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Missed connections happen every day: a conversation on the train or helping a stranger with groceries. Something as simple as a smile can have people hanging on the romantic possibilities for the rest of the day, wondering, “What could have been?”
When you’re living in a city like Boston – so small, so crowded, so single – these missed encounters are more likely to happen. In 2009, almost 75 percent of Boston’s population, 15 years and older, were unmarried, according to the Boston Public Health Commission. With odds like that, missed connections can happen everywhere – in the coffee shop, in the grocery store, even during your daily commute.
“If the Red Line was a singles bar, it would be the best one in the city,” said Fred Howland, 29, of Somerville.
Furthermore, many of these people believe in love at first sight – 71 percent, according to Statistics Brain a statistical comparison website.
“I believe in love at first sight,” said Jose Maysonet, 20, of Boston, a bouncer at the House of Blues. “You feel jittery and happy that you’ve finally met that person.”
Acting on that magic is another matter.
Fred Howland, an inside sales manager at Lumenpulse, almost met the most beautiful girl he had ever seen one Friday night on the Red Line. The train car was almost empty, yet she sat only two seats away from him. After a couple minutes, she scooted into the seat next to him. He searched for words, wondering how to initiate conversation.
“We rode from Central to Davis, about 10-15 minutes in silence. I was frustrated. I couldn’t break the ice. I wanted to, really badly, but it came up blank,” Howland wrote. “Actually, the number one thing I was thinking to myself was ‘I gotta get something to keep in my bag to use as a conversation starter.’”
So why couldn’t he say hello?
“Fear of rejection… not knowing what to say,” Howland said.
Howland isn’t the only one at a loss for words when it comes to breaking the ice.
“I’m not shy, but rejection holds you back,” said Antonio Diaz, 18, a student at West Roxbury Academy.
With Boston named the best city for single men in 2013 due to the ratio of 93 single men per 100 single women, according to Nerd Wallet, a finance comparison website, it’s a wonder men can’t bring themselves to say hello when they feel that spark.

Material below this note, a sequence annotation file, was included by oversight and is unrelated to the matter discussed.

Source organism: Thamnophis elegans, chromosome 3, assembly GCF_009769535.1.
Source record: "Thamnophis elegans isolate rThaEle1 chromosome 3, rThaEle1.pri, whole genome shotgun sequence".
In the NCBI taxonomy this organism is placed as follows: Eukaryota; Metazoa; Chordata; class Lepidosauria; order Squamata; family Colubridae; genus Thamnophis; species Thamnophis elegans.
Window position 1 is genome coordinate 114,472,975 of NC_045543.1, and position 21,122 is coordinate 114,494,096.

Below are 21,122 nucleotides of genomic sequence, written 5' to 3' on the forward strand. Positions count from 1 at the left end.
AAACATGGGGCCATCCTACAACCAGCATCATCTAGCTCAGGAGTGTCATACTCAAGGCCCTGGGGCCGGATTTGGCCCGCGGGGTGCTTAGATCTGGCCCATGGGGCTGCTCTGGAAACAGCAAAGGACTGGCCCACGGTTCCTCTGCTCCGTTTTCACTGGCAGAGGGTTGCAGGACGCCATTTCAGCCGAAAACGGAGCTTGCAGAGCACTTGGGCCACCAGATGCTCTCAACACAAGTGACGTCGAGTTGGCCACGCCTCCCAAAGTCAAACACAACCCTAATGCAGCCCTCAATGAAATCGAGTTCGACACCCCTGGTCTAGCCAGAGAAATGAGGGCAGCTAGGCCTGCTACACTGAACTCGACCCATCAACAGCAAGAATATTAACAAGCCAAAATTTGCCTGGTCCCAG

In the internet age, however, there is always Missed Connections.
In 2000, Craigslist added “Missed Connections” to the personals section of the website. Missed Connections is devoted to those who’ve had missed encounters and want to find the people they missed their opportunities with.
Essentially, Missed Connections is an online dating website with a specific person in mind. Often the anonymous ads will name the time and place of the encounter while describing those involved followed by a quick note, “tell me what I was wearing, so I know it’s you.” People who post on Missed Connections are looking for something special, hoping for lightning to strike twice.
But has this technology made the real-life encounter less likely? Why do people feel more comfortable waiting until they’re home protected by the security of their computer monitors to finally say hi?
“I think the Internet plays a big part,” said Shannon Griever, 20, a junior at Emmanuel College. “I’ve never had an OkCupid account, but I think in general people say more over the Internet because they feel awkward in person. Online they don’t have to look at them, or see their reactions.”
If the variety of ages on online dating websites is any indication, the instinct to hide behind a screen is a broad human tendency.
According to The Boston Globe, one of the leading online dating websites, Match.com, with 40 million national users, reports 25 percent of Boston users are younger than 30; 48.5 percent are between the ages of 30 and 49; and 26.5 percent are 50 plus.
Howland posted on Missed Connections in hopes of finding the girl from the train.
“That’s the thing with online dating; it takes out the sting of personal rejection,” Howland wrote. “You can blast out 20 messages and not really be upset at all if many or most don’t reply. After a while it just comes down to a numbers game.”
The confidence afforded by technology can build its own momentum.
“Confidence is a strange thing,” he wrote. “You need good things to happen to have it, but good things don’t happen when you don’t have it. Like, when you’re on a losing streak and you don’t have any, it tends to perpetuate itself, but have some good luck, and you walk with extra swagger, and can do no wrong.”